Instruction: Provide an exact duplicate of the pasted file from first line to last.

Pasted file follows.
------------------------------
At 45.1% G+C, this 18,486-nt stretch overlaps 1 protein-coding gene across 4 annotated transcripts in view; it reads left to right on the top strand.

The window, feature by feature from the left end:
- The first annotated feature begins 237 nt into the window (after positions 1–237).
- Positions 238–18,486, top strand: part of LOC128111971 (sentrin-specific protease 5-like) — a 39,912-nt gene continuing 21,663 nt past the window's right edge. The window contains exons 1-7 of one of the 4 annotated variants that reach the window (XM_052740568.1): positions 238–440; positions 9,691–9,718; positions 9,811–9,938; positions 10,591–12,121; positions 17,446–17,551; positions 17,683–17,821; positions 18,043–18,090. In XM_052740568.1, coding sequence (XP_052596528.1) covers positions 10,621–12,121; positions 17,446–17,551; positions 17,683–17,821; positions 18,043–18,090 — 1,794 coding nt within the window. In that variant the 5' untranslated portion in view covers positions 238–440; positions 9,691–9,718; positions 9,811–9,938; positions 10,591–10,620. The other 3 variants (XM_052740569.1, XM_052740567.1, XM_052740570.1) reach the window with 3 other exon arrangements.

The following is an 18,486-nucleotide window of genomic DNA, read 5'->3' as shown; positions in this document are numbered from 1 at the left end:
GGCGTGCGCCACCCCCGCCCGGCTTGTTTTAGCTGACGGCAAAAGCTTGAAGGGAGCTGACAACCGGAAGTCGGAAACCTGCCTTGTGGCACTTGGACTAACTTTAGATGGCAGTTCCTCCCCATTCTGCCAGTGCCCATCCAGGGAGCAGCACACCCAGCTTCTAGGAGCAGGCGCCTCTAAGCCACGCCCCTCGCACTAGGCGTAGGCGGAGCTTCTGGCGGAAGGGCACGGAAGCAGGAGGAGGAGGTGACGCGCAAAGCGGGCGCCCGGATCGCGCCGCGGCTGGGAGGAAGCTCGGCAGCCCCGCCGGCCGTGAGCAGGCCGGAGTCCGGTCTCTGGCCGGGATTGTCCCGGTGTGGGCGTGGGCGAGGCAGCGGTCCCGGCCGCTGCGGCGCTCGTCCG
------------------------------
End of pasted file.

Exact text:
At 45.1% G+C, this 18,486-nt stretch overlaps 1 protein-coding gene across 4 annotated transcripts in view; it reads left to right on the top strand.

The window, feature by feature from the left end:
- The first annotated feature begins 237 nt into the window (after positions 1–237).
- Positions 238–18,486, top strand: part of LOC128111971 (sentrin-specific protease 5-like) — a 39,912-nt gene continuing 21,663 nt past the window's right edge. The window contains exons 1-7 of one of the 4 annotated variants that reach the window (XM_052740568.1): positions 238–440; positions 9,691–9,718; positions 9,811–9,938; positions 10,591–12,121; positions 17,446–17,551; positions 17,683–17,821; positions 18,043–18,090. In XM_052740568.1, coding sequence (XP_052596528.1) covers positions 10,621–12,121; positions 17,446–17,551; positions 17,683–17,821; positions 18,043–18,090 — 1,794 coding nt within the window. In that variant the 5' untranslated portion in view covers positions 238–440; positions 9,691–9,718; positions 9,811–9,938; positions 10,591–10,620. The other 3 variants (XM_052740569.1, XM_052740567.1, XM_052740570.1) reach the window with 3 other exon arrangements.

The following is an 18,486-nucleotide window of genomic DNA, read 5'->3' as shown; positions in this document are numbered from 1 at the left end:
GGCGTGCGCCACCCCCGCCCGGCTTGTTTTAGCTGACGGCAAAAGCTTGAAGGGAGCTGACAACCGGAAGTCGGAAACCTGCCTTGTGGCACTTGGACTAACTTTAGATGGCAGTTCCTCCCCATTCTGCCAGTGCCCATCCAGGGAGCAGCACACCCAGCTTCTAGGAGCAGGCGCCTCTAAGCCACGCCCCTCGCACTAGGCGTAGGCGGAGCTTCTGGCGGAAGGGCACGGAAGCAGGAGGAGGAGGTGACGCGCAAAGCGGGCGCCCGGATCGCGCCGCGGCTGGGAGGAAGCTCGGCAGCCCCGCCGGCCGTGAGCAGGCCGGAGTCCGGTCTCTGGCCGGGATTGTCCCGGTGTGGGCGTGGGCGAGGCAGCGGTCCCGGCCGCTGCGGCGCTCGTCCG